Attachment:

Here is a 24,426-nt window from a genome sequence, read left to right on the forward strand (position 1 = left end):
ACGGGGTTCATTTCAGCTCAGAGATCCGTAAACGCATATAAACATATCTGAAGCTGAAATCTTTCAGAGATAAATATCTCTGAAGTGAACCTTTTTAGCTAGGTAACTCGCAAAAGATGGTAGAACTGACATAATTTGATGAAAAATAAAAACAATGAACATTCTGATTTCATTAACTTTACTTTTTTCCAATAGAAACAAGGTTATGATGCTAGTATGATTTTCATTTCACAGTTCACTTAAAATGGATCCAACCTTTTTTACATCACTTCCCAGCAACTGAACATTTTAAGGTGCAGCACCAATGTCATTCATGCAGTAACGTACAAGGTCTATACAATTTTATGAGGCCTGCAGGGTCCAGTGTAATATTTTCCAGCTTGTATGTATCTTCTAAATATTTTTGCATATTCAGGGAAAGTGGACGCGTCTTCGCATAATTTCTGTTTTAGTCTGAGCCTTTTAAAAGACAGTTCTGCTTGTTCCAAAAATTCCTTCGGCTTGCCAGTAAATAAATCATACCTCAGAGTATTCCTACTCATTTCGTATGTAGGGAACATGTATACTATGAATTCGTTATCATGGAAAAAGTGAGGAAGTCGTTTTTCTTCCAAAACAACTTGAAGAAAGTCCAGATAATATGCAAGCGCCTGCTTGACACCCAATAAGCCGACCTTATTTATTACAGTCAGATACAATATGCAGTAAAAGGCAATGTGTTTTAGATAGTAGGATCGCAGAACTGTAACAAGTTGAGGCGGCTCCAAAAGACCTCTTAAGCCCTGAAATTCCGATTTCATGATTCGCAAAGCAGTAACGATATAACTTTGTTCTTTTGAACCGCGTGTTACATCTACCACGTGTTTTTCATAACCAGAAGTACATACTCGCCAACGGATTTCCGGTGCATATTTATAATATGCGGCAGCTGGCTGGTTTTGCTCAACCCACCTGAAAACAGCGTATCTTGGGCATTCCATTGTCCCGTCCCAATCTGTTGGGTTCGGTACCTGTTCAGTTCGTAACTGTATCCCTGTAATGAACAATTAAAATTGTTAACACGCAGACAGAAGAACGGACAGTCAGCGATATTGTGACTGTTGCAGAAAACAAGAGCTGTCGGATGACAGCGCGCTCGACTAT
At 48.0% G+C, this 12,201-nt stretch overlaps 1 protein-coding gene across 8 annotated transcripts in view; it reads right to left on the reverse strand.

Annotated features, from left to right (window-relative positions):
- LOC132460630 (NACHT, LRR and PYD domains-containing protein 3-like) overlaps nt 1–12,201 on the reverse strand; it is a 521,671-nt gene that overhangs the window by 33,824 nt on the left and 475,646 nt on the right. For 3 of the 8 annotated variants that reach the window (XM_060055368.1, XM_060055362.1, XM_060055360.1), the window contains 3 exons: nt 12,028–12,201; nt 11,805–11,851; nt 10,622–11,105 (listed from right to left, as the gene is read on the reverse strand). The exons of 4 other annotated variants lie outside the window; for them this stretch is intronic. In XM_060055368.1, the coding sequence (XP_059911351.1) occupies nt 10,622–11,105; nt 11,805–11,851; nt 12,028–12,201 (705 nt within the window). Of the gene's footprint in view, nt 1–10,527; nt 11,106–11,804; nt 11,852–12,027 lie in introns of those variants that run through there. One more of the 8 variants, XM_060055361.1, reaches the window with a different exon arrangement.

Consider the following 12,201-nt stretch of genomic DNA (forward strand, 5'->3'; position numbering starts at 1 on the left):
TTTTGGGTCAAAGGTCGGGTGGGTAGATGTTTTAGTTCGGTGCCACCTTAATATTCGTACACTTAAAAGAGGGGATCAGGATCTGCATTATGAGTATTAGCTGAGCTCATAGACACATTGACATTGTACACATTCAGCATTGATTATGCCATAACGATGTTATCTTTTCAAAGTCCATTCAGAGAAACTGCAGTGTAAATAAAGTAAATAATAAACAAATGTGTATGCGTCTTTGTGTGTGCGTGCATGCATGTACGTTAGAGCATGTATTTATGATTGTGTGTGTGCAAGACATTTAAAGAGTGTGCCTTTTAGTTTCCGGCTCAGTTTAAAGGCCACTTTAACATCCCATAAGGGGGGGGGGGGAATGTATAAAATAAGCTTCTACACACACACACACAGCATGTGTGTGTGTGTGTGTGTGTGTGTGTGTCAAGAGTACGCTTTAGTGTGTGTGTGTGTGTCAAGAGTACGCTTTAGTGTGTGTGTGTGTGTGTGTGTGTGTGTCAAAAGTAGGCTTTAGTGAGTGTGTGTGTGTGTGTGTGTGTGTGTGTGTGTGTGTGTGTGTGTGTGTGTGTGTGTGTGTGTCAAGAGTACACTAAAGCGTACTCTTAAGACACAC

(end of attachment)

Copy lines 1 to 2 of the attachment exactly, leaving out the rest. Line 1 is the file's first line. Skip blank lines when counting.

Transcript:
Here is a 24,426-nt window from a genome sequence, read left to right on the forward strand (position 1 = left end):
ACGGGGTTCATTTCAGCTCAGAGATCCGTAAACGCATATAAACATATCTGAAGCTGAAATCTTTCAGAGATAAATATCTCTGAAGTGAACCTTTTTAGCTAGGTAACTCGCAAAAGATGGTAGAACTGACATAATTTGATGAAAAATAAAAACAATGAACATTCTGATTTCATTAACTTTACTTTTTTCCAATAGAAACAAGGTTATGATGCTAGTATGATTTTCATTTCACAGTTCACTTAAAATGGATCCAACCTTTTTTACATCACTTCCCAGCAACTGAACATTTTAAGGTGCAGCACCAATGTCATTCATGCAGTAACGTACAAGGTCTATACAATTTTATGAGGCCTGCAGGGTCCAGTGTAATATTTTCCAGCTTGTATGTATCTTCTAAATATTTTTGCATATTCAGGGAAAGTGGACGCGTCTTCGCATAATTTCTGTTTTAGTCTGAGCCTTTTAAAAGACAGTTCTGCTTGTTCCAAAAATTCCTTCGGCTTGCCAGTAAATAAATCATACCTCAGAGTATTCCTACTCATTTCGTATGTAGGGAACATGTATACTATGAATTCGTTATCATGGAAAAAGTGAGGAAGTCGTTTTTCTTCCAAAACAACTTGAAGAAAGTCCAGATAATATGCAAGCGCCTGCTTGACACCCAATAAGCCGACCTTATTTATTACAGTCAGATACAATATGCAGTAAAAGGCAATGTGTTTTAGATAGTAGGATCGCAGAACTGTAACAAGTTGAGGCGGCTCCAAAAGACCTCTTAAGCCCTGAAATTCCGATTTCATGATTCGCAAAGCAGTAACGATATAACTTTGTTCTTTTGAACCGCGTGTTACATCTACCACGTGTTTTTCATAACCAGAAGTACATACTCGCCAACGGATTTCCGGTGCATATTTATAATATGCGGCAGCTGGCTGGTTTTGCTCAACCCACCTGAAAACAGCGTATCTTGGGCATTCCATTGTCCCGTCCCAATCTGTTGGGTTCGGTACCTGTTCAGTTCGTAACTGTATCCCTGTAATGAACAATTAAAATTGTTAACACGCAGACAGAAGAACGGACAGTCAGCGATATTGTGACTGTTGCAGAAAACAAGAGCTGTCGGATGACAGCGCGCTCGACTAT